Posted: March 29, 2007
THE REMORSE OF HIS RESIGNATION WAS GREATLY EXAGGERATED
By Celia Cohen
As the votes mounted for expulsion and John C. Atkins was preparing to resign, he already was plotting a way to return to the state House of Representatives.
Atkins, a Millsboro Republican who was in his third term, telephoned the Sussex County chair of the Independent Party of Delaware on Tuesday morning, hours before his resignation, to press for a nomination as a minor-party candidate in the special election to fill his seat.
The day after, Atkins went to the Sussex County Elections Department in Georgetown with questions also indicating that he was thinking about running. "He said, I'm laying my options. He said, 'I'll be back.' I don't know what 'I'll be back' means," said Kenneth L. McDowell, the county elections director.
Who knew that Atkins, with all of his choked-up apologies on the House floor, was exiting with his fingers crossed?
The House leaders, sitting as the Ethics Committee, found that Atkins brought the chamber into disrepute. Now he appears intent on adding disrespect, and they are not happy.
"It's certainly a smack in the face of the institution. I just find it amazing on the cusp of his resignation, on the cuff of being expelled, he would do this," Republican Majority Leader Richard C. Cathcart said.
"Here we go again," Democratic Minority Leader Robert F. Gilligan said
Atkins would not say Thursday what he intended to do, but he certainly sounded like someone who regarded his speech on the floor not only as a farewell address but a declaration of candidacy.
"There's a groundswell of support that still believes in John Atkins, and people who know me the best believe in second chances. I don't know what I'm going to do. I'm enjoying my retirement," Atkins said Thursday in a brief telephone interview.
Atkins resigned as the votes were building in the House to expel him for misconduct for his carousing and domestic violence Oct. 29 and subsequent abuse of office as he tried to cover it up and cajole lenient treatment out of the authorities.
Cathcart warned that the House would pick up where it left off if Atkins ran in the special election and got the votes to return to Dover. "My message to John is going to be, if you do this and you are elected, I will bring [ethics] charges against you," he said.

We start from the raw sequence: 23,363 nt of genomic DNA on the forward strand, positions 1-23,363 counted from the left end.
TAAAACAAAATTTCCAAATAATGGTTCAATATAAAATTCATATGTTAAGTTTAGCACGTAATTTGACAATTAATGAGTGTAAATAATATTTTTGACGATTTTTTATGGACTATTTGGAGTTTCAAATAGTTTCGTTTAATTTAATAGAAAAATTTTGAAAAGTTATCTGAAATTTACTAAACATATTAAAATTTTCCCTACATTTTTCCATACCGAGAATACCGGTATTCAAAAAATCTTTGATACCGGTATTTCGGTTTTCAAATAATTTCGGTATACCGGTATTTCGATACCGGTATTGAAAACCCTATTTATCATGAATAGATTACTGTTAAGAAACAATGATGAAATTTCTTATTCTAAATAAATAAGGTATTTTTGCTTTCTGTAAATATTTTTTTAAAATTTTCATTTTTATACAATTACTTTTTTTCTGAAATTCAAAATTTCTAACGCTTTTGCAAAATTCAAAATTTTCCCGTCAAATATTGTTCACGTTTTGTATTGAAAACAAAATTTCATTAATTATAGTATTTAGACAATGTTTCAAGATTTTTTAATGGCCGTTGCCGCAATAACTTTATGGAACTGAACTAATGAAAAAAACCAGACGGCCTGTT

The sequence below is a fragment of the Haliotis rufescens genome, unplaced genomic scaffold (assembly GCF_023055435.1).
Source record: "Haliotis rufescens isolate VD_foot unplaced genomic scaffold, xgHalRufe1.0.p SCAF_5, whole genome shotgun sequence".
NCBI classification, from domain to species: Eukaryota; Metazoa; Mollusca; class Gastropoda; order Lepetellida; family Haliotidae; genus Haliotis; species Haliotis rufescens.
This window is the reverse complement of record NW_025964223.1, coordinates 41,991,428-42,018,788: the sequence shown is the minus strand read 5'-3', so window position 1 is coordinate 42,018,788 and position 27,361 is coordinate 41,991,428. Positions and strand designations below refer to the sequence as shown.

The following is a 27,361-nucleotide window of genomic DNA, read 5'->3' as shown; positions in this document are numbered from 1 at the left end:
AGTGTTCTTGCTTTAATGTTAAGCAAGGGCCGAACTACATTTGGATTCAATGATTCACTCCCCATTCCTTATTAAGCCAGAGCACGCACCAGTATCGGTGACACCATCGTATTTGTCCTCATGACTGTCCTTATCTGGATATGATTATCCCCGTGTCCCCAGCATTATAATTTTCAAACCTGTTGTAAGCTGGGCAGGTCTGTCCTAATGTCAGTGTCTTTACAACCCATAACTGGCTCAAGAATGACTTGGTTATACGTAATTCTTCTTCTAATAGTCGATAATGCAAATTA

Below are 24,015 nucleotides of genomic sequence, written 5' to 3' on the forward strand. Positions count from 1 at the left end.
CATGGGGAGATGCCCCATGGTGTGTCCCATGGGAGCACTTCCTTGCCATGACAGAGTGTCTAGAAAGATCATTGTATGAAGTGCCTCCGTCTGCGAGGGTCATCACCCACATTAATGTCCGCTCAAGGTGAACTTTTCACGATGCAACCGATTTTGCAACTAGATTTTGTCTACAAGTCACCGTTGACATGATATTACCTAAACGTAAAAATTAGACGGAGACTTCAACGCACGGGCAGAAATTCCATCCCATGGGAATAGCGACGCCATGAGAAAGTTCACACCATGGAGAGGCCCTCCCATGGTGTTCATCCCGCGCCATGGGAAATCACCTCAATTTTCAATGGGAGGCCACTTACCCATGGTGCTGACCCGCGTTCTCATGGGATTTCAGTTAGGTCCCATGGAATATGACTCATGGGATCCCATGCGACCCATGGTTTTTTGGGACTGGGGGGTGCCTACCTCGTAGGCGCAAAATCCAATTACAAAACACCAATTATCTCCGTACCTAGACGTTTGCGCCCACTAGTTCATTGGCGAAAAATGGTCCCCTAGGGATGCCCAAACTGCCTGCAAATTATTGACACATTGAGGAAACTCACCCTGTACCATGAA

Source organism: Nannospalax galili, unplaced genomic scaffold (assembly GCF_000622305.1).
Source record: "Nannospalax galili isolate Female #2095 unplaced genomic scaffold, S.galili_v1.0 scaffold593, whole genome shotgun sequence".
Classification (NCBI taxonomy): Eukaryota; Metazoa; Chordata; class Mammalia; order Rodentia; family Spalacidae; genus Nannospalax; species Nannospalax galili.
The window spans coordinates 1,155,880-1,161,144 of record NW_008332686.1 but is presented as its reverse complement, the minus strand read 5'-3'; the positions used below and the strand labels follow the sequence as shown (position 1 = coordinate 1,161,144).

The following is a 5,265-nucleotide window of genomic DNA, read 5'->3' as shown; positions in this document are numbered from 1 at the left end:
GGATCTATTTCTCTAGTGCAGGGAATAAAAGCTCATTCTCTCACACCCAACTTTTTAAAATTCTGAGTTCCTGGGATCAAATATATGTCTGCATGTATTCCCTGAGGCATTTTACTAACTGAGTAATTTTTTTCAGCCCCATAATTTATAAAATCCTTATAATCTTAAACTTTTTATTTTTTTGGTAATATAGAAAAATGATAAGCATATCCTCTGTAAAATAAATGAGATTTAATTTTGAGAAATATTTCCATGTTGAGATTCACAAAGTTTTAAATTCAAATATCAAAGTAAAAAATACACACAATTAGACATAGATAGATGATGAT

Cathcart had tried to ease Atkins' departure by asking the House to stand and applaud him. "I'd like to take that back," Cathcart said.
The special election has not been scheduled but must be held no more than 41 days after Atkins' resignation. No doubt anticipating that the Republicans will not let him on their ballot, Atkins reached out to a minor party.
"The man was desperate. He did approach the Independent Party of Delaware. He said, I need your nomination now," said Wolfgang von Baumgart, the Independent Party's Sussex County chair, who took Atkins' call on the morning before his resignation.
"I consulted with about eight people in our party. The overwhelming consensus was no. No way was that guy going to get on our ticket," said von Baumgart, who found it ironic that he had called for Atkins' resignation, and here he was, looking for a spot on the ballot.
Atkins was not giving up, though. "John asked me who was the chair of the Libertarian Party," von Baumgart said.
There are eight parties with ballot status to name a candidate, so Atkins can keep looking. In addition to the Republicans, Democrats, Libertarians and the Independent Party, there are the Green, Constitution, Working Families and Socialist Workers parties, along with the possibility of mounting a write-in campaign.
The Socialist Workers may be more than Atkins, with his conservative politics, can stomach, but who knows?
Atkins does not seem to care what he does, as long as it brings him attention. As one disbelieving Republican said, "He's the Paris Hilton of Delaware politics."